Published : 2013-12-25 13:10
Updated : 2013-12-25 13:10
South Korea's economy is expected to grow 3.4 percent on-year in 2014 following a recovery in the global economy, a local think tank said Wednesday, noting policy uncertainties still remain a challenge.
The prediction made by the Korea Economic Research Institute (KERI), a research arm of the Federation of Korean Industries, is faster than the 2.6-percent expansion estimated for 2013.
This year's growth outlook edged up 0.2 percentage point from KERI's earlier estimate of a 2.4 percent gain made in October, while the 2014 outlook remained the same.
KERI attributed the brighter outlook to a possible economic recovery in advanced countries sparked by a tapering of U.S. quantitative easing. It said the global economy is anticipated to expand 3.6 percent on-year in 2014, compared to a 2.9 percent growth estimated for 2013.
The institute said South Korea's consumer inflation is expected to stand at 2.2 percent next year, with the growth being limited by the stronger Korean won against the U.S. dollar and stabilized prices of raw materials.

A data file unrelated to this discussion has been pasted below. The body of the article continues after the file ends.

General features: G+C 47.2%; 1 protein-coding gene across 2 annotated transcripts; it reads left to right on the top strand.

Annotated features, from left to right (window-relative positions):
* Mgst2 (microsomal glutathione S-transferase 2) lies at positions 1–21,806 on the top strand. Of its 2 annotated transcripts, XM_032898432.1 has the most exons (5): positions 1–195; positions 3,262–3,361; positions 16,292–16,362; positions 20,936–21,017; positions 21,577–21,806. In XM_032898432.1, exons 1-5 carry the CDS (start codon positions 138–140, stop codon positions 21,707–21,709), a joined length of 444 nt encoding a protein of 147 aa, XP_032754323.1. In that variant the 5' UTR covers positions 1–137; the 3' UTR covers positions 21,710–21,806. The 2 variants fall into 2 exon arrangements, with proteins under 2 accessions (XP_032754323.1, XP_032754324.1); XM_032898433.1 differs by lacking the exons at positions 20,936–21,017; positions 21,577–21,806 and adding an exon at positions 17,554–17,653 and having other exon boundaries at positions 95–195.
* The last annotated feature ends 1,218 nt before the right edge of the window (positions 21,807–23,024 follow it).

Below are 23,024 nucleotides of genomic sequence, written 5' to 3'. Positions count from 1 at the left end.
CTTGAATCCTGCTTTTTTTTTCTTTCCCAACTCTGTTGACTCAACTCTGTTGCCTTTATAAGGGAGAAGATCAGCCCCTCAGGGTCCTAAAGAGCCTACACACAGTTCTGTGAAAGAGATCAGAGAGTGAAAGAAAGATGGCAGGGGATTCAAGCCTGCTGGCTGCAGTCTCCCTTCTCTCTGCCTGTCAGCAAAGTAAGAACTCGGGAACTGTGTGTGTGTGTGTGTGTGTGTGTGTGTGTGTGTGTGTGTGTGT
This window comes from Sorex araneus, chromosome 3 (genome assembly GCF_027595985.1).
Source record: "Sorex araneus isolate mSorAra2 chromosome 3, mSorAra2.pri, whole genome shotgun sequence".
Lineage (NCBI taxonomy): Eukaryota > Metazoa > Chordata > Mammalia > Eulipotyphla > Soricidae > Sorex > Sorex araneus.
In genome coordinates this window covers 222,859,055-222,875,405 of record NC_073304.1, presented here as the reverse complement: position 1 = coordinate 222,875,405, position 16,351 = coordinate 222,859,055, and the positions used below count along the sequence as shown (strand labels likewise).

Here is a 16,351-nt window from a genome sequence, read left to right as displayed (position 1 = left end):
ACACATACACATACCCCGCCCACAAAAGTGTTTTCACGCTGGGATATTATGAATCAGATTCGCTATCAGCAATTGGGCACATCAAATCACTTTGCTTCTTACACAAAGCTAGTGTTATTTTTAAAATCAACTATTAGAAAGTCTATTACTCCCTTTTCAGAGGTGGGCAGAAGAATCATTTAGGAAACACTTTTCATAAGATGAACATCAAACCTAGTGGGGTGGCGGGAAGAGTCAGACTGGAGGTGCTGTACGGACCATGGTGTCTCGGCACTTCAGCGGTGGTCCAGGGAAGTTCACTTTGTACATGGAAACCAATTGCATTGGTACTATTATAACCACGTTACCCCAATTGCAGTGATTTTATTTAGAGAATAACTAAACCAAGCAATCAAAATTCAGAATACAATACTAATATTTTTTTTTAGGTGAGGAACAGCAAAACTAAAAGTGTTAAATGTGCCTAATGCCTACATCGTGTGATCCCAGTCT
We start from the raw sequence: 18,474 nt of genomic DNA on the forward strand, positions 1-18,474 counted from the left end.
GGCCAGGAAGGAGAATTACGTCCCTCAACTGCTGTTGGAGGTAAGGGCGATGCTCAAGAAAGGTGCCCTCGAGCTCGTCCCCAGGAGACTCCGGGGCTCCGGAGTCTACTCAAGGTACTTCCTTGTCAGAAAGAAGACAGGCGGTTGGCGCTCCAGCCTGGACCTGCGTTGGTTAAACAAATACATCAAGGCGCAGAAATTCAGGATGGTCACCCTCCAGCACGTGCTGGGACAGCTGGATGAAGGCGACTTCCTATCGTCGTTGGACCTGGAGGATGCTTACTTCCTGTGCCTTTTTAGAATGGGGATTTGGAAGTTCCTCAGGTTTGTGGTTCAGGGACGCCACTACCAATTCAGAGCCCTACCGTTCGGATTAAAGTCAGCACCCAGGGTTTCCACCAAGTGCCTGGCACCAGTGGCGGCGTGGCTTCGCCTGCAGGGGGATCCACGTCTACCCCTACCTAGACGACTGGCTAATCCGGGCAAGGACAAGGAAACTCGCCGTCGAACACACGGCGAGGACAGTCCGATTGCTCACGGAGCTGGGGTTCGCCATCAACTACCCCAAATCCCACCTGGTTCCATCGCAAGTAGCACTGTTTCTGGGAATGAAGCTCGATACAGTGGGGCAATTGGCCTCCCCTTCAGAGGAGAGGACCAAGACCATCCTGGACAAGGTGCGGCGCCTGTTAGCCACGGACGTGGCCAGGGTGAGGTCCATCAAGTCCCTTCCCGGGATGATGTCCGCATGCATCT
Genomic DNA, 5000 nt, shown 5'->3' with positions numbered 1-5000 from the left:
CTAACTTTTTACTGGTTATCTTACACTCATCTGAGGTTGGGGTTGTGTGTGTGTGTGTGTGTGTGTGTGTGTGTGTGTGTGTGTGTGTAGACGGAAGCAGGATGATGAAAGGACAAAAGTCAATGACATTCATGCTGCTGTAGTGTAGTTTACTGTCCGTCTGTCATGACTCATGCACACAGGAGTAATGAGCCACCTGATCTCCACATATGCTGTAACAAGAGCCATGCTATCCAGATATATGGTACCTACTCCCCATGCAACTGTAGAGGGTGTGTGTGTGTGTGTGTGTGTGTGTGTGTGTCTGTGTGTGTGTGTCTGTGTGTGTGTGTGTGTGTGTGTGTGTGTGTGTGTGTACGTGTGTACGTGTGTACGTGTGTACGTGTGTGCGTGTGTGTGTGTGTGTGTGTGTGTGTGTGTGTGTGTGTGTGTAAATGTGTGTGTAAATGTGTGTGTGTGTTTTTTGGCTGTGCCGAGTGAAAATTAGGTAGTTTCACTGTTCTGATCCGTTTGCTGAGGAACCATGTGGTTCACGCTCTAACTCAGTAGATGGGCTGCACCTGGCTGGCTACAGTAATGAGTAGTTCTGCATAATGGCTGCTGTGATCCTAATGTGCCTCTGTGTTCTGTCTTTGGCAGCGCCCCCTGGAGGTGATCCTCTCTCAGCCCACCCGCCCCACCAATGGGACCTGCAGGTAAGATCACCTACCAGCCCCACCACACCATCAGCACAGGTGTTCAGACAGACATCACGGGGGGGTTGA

South Korea's current account next year is estimated at US$63.3 billion, edging down from this year's $69.1 billion, due mainly to possible losses in the service sector amid the weak Japanese yen against the won.
KERI recommended that the Seoul government make efforts to minimize the negative impact of its latest labor policies, such as the extension of retirement and reform in the wage systems.
The remark also came as the nation's top court recently ruled that regular bonuses should count as part of ordinary wages that serve as the basis for other allowances. Business groups raised concerns that a groundbreaking ruling could impose a greater financial burden on local enterprises. (Yonhap News)